Such associations should not be surprising in light of the fact that androgyny is a quality that was associated with both Adam and Jesus in certain streams of the early Christian tradition. According to evidence found in the Adversus Arium of Marius Victorinus, the human being created by God in Genesis 1:26-27 was androgynous. In fact, the text of Genesis cited by Victorinus reads "fecit ipsum masculofeminam" (Adversus Arium, IB 64.24) and forms the basis of his argument that if the first human being was androgynous, then the divine Logos should be equally androgynous as well.36 This reading has also been identified in Coptic Papyrus B4,37 which reads in Bohairic aooyxcaiMi^8 and it was an idea attributed by Irenaeus to the followers of Mark the Magician (Adversus haereses 1.18.2).39 A similar concept can also be found in writings from Nag Hammadi such as On the Origin of the World in which a drop of light falls from Sophia onto the water and causes the creation of an androgynous human being (NHC II,5 113). In the Sophia of Jesus Christ, Jesus is made to describe how the Father revealed himself in the form of an immortal androgynous human being (NHC III,4 101; see also Eugnostos [NHC III,3 76]). Rabbinic traditions also feature ideas about the androgyny of Adam (e.g., Bereshit Rabba 8.1).4° The fact that the concept of primal androgyny can be found in such a diversity of texts indicates that it had a certain amount of currency in various early Christian circles. It is thus at least conceivable that such a concept formed part of the conceptual context in which Mani and his early followers formulated their cosmogony.

Another, albeit ambiguous, piece of evidence which points to the importance of male-female pairs in early Manichaean discourse can be found in the Coptic Psalm-Book. According to "Bema Psalm" 223, the Father sent forth his "strong son" (qhfs N^ope) to counter the dark invasion. The son, however, produces someone called "his virgin" (xe^nxpeeNoc), who is, just like First Man, equipped with "five powers" (^e nsam) in order to battle with the forces of darkness (2Ps 10.6-9). Then the psalmist records how First Man (here called the "watcher" [nMAaixixq]), in an action reminiscent of the Third Messenger, reveals "his Maiden" to the dark powers, causing them to go mad with desire (2Ps 10.10-14).4i This idea—also attested in a recently discovered Manichaean text from Kellis42—that it was a pair of beings who actually when out to meet the darkness may reflect some very early stratum of early Manichaean discourse in which the principal beings of each evocation were conceived of as androgynous pairs.43 After all, if the demons created Adam and Eve based on the androgynous image of the Third Ambassador, then it should not be surprising that First Man, the Ambassador's prototype, should manifest both male and female aspects while going into battle.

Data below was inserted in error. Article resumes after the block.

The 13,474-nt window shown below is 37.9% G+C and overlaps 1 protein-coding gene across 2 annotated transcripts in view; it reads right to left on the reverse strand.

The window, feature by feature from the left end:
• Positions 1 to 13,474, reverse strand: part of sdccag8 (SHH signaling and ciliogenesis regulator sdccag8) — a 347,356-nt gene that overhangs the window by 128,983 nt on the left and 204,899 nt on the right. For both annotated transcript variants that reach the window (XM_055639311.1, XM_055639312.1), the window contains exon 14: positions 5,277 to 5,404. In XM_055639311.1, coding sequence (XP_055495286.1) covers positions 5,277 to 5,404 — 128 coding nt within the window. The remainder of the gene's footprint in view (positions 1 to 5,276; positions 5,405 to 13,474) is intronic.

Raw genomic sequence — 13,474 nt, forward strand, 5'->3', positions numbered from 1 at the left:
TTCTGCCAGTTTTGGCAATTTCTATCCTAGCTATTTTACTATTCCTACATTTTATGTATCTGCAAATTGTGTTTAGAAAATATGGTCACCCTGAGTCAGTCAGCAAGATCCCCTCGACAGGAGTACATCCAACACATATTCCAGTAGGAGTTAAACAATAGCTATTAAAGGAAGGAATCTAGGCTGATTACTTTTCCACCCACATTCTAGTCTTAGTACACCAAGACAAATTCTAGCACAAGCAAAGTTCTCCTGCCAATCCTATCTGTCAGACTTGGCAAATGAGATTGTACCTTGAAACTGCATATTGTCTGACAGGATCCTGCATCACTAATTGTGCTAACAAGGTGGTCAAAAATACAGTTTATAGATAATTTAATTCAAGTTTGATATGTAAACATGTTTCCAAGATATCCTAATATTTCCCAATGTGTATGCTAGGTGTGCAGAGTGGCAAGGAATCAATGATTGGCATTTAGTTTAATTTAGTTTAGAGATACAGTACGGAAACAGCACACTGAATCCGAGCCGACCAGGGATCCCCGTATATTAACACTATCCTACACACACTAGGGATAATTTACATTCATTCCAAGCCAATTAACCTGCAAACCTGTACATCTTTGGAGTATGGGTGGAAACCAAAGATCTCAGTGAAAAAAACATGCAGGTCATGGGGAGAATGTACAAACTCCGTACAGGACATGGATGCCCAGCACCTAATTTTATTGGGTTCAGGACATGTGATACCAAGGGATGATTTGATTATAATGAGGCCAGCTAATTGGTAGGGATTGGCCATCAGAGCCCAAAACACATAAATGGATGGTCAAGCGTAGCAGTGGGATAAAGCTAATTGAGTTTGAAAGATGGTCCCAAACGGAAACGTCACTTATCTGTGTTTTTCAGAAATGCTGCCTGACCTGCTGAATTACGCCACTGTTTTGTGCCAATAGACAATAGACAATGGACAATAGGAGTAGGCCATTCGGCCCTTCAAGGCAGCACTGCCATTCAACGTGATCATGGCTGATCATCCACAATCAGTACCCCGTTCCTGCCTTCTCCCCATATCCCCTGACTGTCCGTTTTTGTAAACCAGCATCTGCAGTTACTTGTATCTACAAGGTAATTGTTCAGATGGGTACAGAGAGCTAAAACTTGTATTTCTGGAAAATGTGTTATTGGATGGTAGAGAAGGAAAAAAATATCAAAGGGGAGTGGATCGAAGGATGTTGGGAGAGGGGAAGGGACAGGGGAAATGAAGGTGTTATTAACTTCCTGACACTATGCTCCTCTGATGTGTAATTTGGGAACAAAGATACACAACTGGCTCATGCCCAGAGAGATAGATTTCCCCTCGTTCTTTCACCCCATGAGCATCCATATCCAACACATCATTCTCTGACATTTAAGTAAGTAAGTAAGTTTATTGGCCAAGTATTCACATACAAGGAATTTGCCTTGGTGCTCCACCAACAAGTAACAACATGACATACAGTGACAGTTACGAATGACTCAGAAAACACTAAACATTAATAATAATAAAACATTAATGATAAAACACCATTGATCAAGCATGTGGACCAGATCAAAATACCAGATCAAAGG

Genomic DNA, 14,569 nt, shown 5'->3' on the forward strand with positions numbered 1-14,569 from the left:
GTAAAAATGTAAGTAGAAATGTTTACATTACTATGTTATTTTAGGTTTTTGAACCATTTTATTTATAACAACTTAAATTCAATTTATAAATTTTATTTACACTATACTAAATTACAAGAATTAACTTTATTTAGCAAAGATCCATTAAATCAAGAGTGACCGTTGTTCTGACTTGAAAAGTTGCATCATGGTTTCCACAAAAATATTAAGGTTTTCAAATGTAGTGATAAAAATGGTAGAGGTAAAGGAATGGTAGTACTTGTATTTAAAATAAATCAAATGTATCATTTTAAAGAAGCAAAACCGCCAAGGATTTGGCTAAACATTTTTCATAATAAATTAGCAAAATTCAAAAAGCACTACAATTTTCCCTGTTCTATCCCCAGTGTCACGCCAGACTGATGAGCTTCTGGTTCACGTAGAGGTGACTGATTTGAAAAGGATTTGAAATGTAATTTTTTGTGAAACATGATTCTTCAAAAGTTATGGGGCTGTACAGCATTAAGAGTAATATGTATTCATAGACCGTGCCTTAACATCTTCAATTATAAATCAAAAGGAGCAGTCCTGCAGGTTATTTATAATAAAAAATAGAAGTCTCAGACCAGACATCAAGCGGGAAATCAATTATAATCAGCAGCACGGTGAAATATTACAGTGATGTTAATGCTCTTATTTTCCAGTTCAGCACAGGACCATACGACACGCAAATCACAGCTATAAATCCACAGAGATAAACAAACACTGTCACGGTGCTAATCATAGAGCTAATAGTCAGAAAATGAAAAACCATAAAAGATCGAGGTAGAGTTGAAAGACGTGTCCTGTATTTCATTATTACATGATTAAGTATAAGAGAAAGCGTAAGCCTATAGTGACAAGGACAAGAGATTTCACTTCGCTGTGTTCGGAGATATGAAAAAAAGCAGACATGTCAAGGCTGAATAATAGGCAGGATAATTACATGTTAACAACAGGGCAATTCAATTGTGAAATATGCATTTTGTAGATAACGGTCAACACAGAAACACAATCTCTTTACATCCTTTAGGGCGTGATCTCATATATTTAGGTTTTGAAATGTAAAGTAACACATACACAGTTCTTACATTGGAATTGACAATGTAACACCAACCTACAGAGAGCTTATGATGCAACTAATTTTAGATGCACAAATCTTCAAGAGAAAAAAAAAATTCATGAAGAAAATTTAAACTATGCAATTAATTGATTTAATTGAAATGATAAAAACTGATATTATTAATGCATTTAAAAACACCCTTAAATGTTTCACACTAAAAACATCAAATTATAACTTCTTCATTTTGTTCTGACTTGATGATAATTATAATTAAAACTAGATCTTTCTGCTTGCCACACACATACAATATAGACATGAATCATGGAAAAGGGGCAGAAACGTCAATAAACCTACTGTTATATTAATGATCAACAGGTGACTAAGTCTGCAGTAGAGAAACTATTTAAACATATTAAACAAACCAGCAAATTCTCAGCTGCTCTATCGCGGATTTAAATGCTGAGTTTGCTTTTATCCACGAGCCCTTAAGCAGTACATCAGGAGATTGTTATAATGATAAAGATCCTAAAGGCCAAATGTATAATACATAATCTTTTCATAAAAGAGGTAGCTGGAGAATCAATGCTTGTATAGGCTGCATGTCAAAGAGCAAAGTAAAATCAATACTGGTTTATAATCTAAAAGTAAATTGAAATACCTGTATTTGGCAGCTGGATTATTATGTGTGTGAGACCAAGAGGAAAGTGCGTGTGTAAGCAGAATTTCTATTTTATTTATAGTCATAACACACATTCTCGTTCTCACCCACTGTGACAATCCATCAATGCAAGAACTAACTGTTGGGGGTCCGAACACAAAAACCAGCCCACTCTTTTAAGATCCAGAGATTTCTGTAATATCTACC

35 Even Cumont recognized that the Virgin of Light represented the feminine aspect of the Messenger (Recherches I, 64).

36 Cazelais, Une interprétation chrétienne, 123-124.

37 Kasser, Papyrus Bodmer III.

38 Wolf-Peter Funk (personal communication) to Cazelais, Une interprétation chrétienne, 123.

39 See also Epiphanius, Panarion 34.

40 Cazelais, "La masculofeminité d'Adam," 174-188.

41 Reeves points out that "the 'Maiden of Light' frequently assumes the role occupied in some forms of the cosmogonical tradition by the 'Third Messenger'" ("Manichaean Citations," 280 n.73).

42 In this Greek text, a feminine being addressed as noTvia ("lady") is depicted as clothing herself in the Five Elements and going out to meet the powers of darkness. See Gardner and Worp, "Leaves from a Manichaean Codex," 148-151.